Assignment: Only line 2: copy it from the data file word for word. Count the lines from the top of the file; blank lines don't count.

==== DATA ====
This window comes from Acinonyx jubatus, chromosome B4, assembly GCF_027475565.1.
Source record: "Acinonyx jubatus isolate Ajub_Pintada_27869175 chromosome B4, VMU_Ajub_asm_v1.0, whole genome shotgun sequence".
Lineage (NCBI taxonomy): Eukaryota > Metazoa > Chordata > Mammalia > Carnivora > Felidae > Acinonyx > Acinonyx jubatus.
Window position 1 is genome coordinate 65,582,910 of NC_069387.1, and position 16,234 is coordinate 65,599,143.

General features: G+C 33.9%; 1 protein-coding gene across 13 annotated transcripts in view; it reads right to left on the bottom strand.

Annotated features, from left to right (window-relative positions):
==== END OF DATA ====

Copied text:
Source record: "Acinonyx jubatus isolate Ajub_Pintada_27869175 chromosome B4, VMU_Ajub_asm_v1.0, whole genome shotgun sequence".